Malaysia Country Profile - Travel

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The road system in Peninsular Malaysia is modern and well-maintained, with an extensive highway network providing road links to Thailand and Singapore. East Malaysia’s roads are less modern and can be poorly maintained in places, but are also less well travelled and often less congested. In Malaysia, vehicles are driven on the left-hand side of the road – a legacy of British colonial rule. Driving standards can be poor, particularly in the cities where congestion is at its highest, so some expats prefer to stick to public transport.

Diesel and petrol costs are subsidised so running a car can be fairly cheap, however vehicles are expensive to purchase. To drive a car in Malaysia you must be aged 17 or over, although you can ride a motorcycle at the age of 16. For any vehicle, you must have valid road tax and insurance as well as a driving licence as the penalties for driving without these items are severe. Foreign nationals may be allowed to drive on their home country licence for up to three months before they must exchange it for a Malaysian one. For more information, contact the Road Transport Department Malaysia.


There is no shortage of taxis in Malaysia, however they do have a reputation for being expensive in comparison with other public transport options. This is not always the case, but if you do choose to take a taxi then check whether or not it is metered before starting the journey. If it has no meter, make sure you negotiate a price upfront to avoid being overcharged.

Buses and coaches

Local and national bus and coach services remain a popular way to get around in Malaysia, with most major cities and some rural areas operating services at fairly low cost. Long-distance coach companies also operate routes to Thailand, Singapore and Brunei.


Peninsular Malaysia has a fairly extensive railway network, with a range of freight and passenger services linking major cities within Malaysia as well as providing international routes to Thailand and Singapore. The government has invested heavily in modernising the railways and the result is a fairly comfortable and inexpensive way to travel. The main train operator is KLIA Ekspres and the best priced tickets are usually available online. In East Malaysia, train transport is far less well-established with only the state of Sabah running services.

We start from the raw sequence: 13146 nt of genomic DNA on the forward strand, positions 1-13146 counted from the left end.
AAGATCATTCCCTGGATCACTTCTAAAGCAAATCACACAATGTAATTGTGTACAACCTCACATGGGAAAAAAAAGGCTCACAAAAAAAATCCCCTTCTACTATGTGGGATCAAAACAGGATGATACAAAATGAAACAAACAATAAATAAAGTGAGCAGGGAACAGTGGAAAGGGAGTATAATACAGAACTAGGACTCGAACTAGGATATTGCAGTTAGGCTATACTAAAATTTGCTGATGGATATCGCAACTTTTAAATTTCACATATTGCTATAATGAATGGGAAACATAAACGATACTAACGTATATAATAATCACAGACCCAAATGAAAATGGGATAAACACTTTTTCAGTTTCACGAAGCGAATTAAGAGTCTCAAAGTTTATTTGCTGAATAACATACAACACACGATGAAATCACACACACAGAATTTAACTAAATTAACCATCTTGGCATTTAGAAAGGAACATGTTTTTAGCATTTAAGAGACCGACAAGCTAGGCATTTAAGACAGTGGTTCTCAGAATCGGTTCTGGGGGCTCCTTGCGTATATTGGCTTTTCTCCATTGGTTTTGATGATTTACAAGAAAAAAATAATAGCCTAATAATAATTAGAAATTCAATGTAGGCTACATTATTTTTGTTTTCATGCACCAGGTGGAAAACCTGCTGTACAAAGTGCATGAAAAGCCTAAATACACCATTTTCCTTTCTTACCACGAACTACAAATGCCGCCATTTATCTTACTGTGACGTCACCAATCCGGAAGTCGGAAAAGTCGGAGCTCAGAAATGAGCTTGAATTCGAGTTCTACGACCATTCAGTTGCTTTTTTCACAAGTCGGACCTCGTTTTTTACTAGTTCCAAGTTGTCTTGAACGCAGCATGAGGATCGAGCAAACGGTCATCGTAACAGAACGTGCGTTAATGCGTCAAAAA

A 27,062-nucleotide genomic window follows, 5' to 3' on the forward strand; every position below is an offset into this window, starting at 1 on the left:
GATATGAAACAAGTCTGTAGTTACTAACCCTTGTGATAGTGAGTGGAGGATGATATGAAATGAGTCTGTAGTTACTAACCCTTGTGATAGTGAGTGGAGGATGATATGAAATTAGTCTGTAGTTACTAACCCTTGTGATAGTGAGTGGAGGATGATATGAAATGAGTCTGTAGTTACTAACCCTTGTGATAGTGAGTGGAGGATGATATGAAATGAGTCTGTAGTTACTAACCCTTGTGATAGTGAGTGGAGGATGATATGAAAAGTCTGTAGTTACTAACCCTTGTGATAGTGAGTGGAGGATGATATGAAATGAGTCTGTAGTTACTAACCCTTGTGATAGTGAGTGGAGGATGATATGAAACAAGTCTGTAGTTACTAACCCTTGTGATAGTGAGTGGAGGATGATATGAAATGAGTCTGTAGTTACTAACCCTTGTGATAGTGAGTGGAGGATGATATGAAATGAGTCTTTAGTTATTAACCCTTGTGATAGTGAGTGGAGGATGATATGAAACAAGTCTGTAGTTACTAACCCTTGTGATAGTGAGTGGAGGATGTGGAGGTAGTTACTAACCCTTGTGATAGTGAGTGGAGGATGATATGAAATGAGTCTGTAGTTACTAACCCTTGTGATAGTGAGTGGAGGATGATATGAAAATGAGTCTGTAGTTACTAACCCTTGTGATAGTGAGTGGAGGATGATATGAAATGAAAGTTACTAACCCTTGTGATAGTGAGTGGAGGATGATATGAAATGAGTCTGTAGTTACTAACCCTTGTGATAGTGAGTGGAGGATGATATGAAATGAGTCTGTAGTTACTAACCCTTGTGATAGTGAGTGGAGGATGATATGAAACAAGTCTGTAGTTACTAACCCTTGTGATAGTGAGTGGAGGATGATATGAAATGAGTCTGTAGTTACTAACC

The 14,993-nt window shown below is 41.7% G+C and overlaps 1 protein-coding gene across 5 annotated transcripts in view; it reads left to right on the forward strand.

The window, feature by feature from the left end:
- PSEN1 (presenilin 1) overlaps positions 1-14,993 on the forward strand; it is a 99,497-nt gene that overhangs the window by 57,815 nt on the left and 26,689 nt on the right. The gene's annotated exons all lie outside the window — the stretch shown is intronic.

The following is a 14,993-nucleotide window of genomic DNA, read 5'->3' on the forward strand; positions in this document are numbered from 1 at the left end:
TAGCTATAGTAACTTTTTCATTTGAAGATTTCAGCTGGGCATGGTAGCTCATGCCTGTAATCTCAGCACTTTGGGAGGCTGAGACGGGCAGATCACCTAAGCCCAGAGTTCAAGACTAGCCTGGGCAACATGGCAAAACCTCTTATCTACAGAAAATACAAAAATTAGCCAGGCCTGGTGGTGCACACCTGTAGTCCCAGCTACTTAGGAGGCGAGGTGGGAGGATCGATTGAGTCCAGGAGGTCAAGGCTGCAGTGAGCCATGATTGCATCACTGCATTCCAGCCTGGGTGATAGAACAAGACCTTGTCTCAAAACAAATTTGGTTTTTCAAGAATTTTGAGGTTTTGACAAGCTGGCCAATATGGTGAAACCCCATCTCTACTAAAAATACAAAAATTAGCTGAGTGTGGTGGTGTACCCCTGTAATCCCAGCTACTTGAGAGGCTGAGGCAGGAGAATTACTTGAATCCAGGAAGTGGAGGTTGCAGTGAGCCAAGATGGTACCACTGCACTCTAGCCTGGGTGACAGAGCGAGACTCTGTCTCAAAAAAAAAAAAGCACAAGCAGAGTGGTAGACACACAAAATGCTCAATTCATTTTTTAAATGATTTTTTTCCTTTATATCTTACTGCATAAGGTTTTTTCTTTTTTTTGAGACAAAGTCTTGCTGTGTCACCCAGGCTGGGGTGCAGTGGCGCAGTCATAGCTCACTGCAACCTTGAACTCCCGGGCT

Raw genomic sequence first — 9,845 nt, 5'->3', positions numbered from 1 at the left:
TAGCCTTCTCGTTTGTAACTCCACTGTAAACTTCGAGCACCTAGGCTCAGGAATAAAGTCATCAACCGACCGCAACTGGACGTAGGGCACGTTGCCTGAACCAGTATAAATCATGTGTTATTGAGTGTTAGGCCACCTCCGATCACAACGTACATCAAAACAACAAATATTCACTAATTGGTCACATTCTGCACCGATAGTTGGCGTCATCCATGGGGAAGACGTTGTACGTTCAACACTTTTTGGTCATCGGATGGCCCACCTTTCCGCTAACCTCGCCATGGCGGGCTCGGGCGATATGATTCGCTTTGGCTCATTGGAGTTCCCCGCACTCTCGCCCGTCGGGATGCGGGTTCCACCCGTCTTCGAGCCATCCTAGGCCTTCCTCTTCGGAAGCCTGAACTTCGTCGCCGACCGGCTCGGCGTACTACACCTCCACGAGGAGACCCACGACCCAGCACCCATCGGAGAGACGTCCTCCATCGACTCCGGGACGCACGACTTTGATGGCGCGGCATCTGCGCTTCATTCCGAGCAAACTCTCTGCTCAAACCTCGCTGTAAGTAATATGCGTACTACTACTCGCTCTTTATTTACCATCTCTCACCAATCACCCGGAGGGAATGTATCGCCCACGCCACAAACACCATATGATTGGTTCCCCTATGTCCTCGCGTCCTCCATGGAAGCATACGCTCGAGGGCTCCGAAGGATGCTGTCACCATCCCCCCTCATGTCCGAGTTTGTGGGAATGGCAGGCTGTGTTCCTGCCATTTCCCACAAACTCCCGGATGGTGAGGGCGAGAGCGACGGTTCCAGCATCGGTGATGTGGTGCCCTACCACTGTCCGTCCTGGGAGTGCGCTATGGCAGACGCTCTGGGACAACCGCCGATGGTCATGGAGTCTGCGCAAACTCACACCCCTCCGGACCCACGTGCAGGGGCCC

Trams and light rail

Several cities in Malaysia have trams or light railways systems to alleviate pressure on the roads. For example, Kuala Lumpur has two light rail lines, a monorail and an airport rail link operated by MyRapid.

Air travel

Malaysia has several commercial airports, although the majority of international services are focused around the major hubs of Kuala Lumpur International Airport, Kota Kinabalu International Airport and Penang International Airport. Despite being relatively expensive, domestic air travel is important for reaching the more remote regions and for linking Peninsular Malaysia to East Malaysia. Malaysia Airlines is the flag carrier and operates both international and domestic routes, while competition is increasing from budget airlines like AirAsia.

Other ways to get around

Many foreign nationals are surprised to learn that there are no regular ferry routes between Peninsular Malaysia and East Malaysia. That said, sea transport is important to the South China Sea region and major Malaysian ports link the country to Indonesia, the Philippines, Brunei, Singapore and Thailand. Boat services are also important for reaching outlying Malaysian islands, while there are also several hundred kilometres of canals and inland waterways spanning the country.

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